# EC-111 Algorithms & Computing Lecture #11 Instructor: Jahan Zeb Department of Computer Engineering (DCE) College of E&ME NUST.

## Presentation on theme: "EC-111 Algorithms & Computing Lecture #11 Instructor: Jahan Zeb Department of Computer Engineering (DCE) College of E&ME NUST."— Presentation transcript:

EC-111 Algorithms & Computing Lecture #11 Instructor: Jahan Zeb Department of Computer Engineering (DCE) College of E&ME NUST

Fundamentals of Characters and Strings  Character constant –Integer value represented as character in single quotes – 'z' is integer value of z 122 in ASCII  String –Series of characters treated as single unit –Can include letters, digits, special characters +, -, *... –String literal (string constants) Enclosed in double quotes, for example: "I like C++" –Array of characters, ends with null character '\0' –String is constant pointer Pointer to string’s first character –Like arrays

Fundamentals of Characters and Strings  String assignment –Character array char color[] = "blue"; –Creates 5 element char array color last element is '\0' –Variable of type char * char *colorPtr = "blue"; –Creates pointer colorPtr to letter b in string “blue” “blue” somewhere in memory –Alternative for character array char color[] = { ‘b’, ‘l’, ‘u’, ‘e’, ‘\0’ };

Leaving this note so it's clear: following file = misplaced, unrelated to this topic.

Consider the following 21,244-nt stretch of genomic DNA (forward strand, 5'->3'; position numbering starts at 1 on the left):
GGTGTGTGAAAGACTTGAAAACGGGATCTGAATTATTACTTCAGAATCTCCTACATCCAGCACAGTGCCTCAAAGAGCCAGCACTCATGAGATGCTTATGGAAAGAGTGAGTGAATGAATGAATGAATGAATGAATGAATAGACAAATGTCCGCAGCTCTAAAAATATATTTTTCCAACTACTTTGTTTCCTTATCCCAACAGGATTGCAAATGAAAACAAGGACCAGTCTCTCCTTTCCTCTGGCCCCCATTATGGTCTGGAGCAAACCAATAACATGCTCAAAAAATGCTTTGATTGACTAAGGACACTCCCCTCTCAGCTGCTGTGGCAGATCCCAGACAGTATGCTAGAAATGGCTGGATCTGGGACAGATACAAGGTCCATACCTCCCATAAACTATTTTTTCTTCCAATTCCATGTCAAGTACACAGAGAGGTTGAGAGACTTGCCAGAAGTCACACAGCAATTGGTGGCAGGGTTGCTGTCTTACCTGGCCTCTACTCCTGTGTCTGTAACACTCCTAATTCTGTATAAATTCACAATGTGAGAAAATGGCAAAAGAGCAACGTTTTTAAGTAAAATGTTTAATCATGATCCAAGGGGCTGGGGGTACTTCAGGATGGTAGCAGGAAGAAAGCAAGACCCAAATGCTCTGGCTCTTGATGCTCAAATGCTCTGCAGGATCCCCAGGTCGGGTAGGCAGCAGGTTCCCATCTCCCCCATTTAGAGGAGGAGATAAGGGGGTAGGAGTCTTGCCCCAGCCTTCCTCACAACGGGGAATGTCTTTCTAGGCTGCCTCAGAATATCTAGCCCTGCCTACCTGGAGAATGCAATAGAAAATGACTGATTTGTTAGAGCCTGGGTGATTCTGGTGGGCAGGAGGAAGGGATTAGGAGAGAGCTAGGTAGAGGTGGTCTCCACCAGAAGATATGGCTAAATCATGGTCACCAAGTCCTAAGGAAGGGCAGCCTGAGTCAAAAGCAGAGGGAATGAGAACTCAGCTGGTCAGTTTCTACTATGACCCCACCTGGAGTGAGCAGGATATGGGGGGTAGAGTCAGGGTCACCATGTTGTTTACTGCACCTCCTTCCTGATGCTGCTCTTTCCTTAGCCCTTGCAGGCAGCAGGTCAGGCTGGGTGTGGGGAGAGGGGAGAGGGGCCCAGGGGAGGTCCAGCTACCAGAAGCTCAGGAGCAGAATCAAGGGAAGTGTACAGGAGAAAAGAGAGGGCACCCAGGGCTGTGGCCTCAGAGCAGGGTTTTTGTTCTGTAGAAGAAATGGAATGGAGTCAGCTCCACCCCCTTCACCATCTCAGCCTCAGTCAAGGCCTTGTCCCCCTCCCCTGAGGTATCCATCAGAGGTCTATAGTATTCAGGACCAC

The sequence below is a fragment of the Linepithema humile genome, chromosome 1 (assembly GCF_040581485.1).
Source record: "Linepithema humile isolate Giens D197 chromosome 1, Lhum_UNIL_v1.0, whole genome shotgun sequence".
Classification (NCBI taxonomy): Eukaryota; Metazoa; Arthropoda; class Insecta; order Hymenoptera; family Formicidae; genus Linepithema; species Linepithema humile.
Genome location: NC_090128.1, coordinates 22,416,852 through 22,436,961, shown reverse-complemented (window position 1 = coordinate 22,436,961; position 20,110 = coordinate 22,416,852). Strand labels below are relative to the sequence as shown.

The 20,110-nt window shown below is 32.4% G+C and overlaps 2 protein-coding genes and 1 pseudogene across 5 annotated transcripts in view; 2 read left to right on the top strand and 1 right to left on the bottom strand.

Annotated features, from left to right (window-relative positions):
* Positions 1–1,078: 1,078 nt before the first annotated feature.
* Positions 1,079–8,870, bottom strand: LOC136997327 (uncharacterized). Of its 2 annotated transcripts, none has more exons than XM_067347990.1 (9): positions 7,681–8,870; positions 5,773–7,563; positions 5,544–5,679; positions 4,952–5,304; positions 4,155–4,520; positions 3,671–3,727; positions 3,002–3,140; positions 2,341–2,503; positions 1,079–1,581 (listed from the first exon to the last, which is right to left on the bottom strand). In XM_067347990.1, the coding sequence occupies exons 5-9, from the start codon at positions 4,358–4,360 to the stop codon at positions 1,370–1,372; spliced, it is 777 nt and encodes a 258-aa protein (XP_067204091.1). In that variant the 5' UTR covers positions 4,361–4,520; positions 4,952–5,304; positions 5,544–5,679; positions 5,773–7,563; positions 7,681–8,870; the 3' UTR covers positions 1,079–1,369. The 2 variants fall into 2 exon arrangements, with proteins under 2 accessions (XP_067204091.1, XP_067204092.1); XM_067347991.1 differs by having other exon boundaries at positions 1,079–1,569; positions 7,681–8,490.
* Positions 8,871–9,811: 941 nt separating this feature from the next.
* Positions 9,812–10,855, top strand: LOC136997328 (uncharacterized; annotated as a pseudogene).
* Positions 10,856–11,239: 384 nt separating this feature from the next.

Fundamentals of Characters and Strings  Reading strings –Assign input to character array word[ 20 ] cin >> word Reads characters until whitespace or EOF String could exceed array size cin >> setw( 20 ) >> word; Reads 19 characters (space reserved for '\0' )

Fundamentals of Characters and Strings  cin.getline –Read line of text – cin.getline( array, size, delimiter ); –Copies input into specified array until either One less than size is reached delimiter character is input –Example char sentence[ 80 ]; cin.getline( sentence, 80, '\n' );

String Manipulation Functions of the String-handling Library  String handling library provides functions to –Manipulate string data –Compare strings –Search strings for characters and other strings –Tokenize strings (separate strings into logical pieces)